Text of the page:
Next, think about the real purpose of collecting this data and how it can be used in real time. The goal is prevention. You want to know about people or entities that could pose future COIs to your organization. But how can compliance staff filter every relationship and business partner through your current COI data filing system on a real time basis?

What if management, procurement and others who enter into these relationships could access the COI database, in a way that protected any confidential information, to check for potential COIs themselves?  And what if all searches were flagged for review by compliance as an audit tool? For example, what if your procurement folks could log onto the database as a restricted user (masking, for instance, the employee disclosing the conflict)? Procurement could run a quick search on the database for all new vendor companies and their owners. And compliance would know about the results.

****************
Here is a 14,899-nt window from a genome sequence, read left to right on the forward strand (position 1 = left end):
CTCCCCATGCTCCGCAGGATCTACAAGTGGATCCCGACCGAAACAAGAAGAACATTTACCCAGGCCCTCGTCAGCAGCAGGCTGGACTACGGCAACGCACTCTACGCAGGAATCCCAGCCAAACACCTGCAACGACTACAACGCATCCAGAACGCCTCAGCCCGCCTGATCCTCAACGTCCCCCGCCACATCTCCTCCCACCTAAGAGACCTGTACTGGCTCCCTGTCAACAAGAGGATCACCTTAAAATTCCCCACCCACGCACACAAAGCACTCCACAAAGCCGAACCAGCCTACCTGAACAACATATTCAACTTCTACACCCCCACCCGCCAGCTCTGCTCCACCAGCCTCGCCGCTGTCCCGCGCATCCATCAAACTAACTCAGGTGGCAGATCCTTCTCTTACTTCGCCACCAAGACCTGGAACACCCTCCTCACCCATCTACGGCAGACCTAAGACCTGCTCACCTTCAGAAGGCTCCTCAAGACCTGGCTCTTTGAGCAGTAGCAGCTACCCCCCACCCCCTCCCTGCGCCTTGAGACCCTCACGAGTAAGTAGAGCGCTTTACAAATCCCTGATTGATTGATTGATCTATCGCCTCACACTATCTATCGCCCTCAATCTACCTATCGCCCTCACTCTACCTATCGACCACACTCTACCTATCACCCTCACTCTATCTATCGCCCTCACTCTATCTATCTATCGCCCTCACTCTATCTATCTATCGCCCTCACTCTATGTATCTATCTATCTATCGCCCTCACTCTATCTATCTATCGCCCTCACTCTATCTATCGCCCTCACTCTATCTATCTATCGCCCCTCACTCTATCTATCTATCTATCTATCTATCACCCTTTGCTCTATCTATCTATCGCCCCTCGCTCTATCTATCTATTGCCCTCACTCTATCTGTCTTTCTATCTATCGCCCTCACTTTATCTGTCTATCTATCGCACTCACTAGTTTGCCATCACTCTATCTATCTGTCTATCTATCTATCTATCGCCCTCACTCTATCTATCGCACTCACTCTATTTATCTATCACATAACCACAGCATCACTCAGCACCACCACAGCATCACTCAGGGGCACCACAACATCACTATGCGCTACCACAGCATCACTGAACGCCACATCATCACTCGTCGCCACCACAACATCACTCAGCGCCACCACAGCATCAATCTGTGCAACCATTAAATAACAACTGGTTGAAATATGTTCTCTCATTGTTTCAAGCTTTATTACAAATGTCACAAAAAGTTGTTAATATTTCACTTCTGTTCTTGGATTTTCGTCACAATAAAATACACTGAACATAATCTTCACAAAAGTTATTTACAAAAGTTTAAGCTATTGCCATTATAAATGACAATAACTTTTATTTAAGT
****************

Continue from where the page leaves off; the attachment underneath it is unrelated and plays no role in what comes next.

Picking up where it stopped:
But most organizations already have too many separate databases. What if COI collection, maintenance, searchability and reporting were just one partition of a larger document management database? It can be. State of the art policy management software systems are capable of delivering on this wish list, for COI disclosures and more – legal documents, proposals, continuing education unit tracking and of course policies, etc. – really any document collection that is critical to your organization.

Technology can be a big help if your goal in data collection is to make it accessible and usable in real time. Software is certainly revolutionizing many aspects of the ethics and compliance function.
It seems we are only beginning to find new and creative ways to harness these new tools to prevent, detect and correct misconduct.